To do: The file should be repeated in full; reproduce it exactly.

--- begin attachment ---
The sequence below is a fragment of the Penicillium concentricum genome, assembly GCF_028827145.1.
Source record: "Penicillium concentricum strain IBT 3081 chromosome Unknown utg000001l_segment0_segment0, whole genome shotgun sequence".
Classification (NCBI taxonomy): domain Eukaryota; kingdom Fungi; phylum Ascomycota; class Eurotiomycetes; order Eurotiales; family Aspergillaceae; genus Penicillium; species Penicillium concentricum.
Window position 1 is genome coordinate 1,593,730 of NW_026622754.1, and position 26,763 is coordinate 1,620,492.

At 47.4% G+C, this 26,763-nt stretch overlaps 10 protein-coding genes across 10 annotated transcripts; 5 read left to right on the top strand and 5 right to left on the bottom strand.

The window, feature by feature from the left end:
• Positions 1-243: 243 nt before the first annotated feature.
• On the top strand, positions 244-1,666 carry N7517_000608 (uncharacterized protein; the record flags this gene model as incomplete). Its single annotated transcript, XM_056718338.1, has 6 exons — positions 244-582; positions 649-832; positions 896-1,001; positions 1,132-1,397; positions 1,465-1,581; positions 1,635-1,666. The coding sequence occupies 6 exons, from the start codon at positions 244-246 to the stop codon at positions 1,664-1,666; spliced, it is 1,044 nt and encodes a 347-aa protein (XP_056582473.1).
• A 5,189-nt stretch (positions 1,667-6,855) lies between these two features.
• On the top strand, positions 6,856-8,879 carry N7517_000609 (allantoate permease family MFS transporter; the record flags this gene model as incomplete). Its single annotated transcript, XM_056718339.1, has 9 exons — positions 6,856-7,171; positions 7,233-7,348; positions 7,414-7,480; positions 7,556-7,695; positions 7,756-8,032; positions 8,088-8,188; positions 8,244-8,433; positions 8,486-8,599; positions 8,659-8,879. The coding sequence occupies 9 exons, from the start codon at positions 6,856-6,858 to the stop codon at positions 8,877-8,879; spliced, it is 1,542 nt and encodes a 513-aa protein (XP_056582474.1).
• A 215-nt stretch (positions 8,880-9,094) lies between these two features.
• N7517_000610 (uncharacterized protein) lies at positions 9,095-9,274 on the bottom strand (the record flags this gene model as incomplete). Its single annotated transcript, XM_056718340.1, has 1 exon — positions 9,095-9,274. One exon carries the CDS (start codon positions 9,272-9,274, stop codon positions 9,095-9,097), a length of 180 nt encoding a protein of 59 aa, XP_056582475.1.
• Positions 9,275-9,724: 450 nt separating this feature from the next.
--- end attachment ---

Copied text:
The sequence below is a fragment of the Penicillium concentricum genome, assembly GCF_028827145.1.
Source record: "Penicillium concentricum strain IBT 3081 chromosome Unknown utg000001l_segment0_segment0, whole genome shotgun sequence".
Classification (NCBI taxonomy): domain Eukaryota; kingdom Fungi; phylum Ascomycota; class Eurotiomycetes; order Eurotiales; family Aspergillaceae; genus Penicillium; species Penicillium concentricum.
Window position 1 is genome coordinate 1,593,730 of NW_026622754.1, and position 26,763 is coordinate 1,620,492.

At 47.4% G+C, this 26,763-nt stretch overlaps 10 protein-coding genes across 10 annotated transcripts; 5 read left to right on the top strand and 5 right to left on the bottom strand.

The window, feature by feature from the left end:
• Positions 1-243: 243 nt before the first annotated feature.
• On the top strand, positions 244-1,666 carry N7517_000608 (uncharacterized protein; the record flags this gene model as incomplete). Its single annotated transcript, XM_056718338.1, has 6 exons — positions 244-582; positions 649-832; positions 896-1,001; positions 1,132-1,397; positions 1,465-1,581; positions 1,635-1,666. The coding sequence occupies 6 exons, from the start codon at positions 244-246 to the stop codon at positions 1,664-1,666; spliced, it is 1,044 nt and encodes a 347-aa protein (XP_056582473.1).
• A 5,189-nt stretch (positions 1,667-6,855) lies between these two features.
• On the top strand, positions 6,856-8,879 carry N7517_000609 (allantoate permease family MFS transporter; the record flags this gene model as incomplete). Its single annotated transcript, XM_056718339.1, has 9 exons — positions 6,856-7,171; positions 7,233-7,348; positions 7,414-7,480; positions 7,556-7,695; positions 7,756-8,032; positions 8,088-8,188; positions 8,244-8,433; positions 8,486-8,599; positions 8,659-8,879. The coding sequence occupies 9 exons, from the start codon at positions 6,856-6,858 to the stop codon at positions 8,877-8,879; spliced, it is 1,542 nt and encodes a 513-aa protein (XP_056582474.1).
• A 215-nt stretch (positions 8,880-9,094) lies between these two features.
• N7517_000610 (uncharacterized protein) lies at positions 9,095-9,274 on the bottom strand (the record flags this gene model as incomplete). Its single annotated transcript, XM_056718340.1, has 1 exon — positions 9,095-9,274. One exon carries the CDS (start codon positions 9,272-9,274, stop codon positions 9,095-9,097), a length of 180 nt encoding a protein of 59 aa, XP_056582475.1.
• Positions 9,275-9,724: 450 nt separating this feature from the next.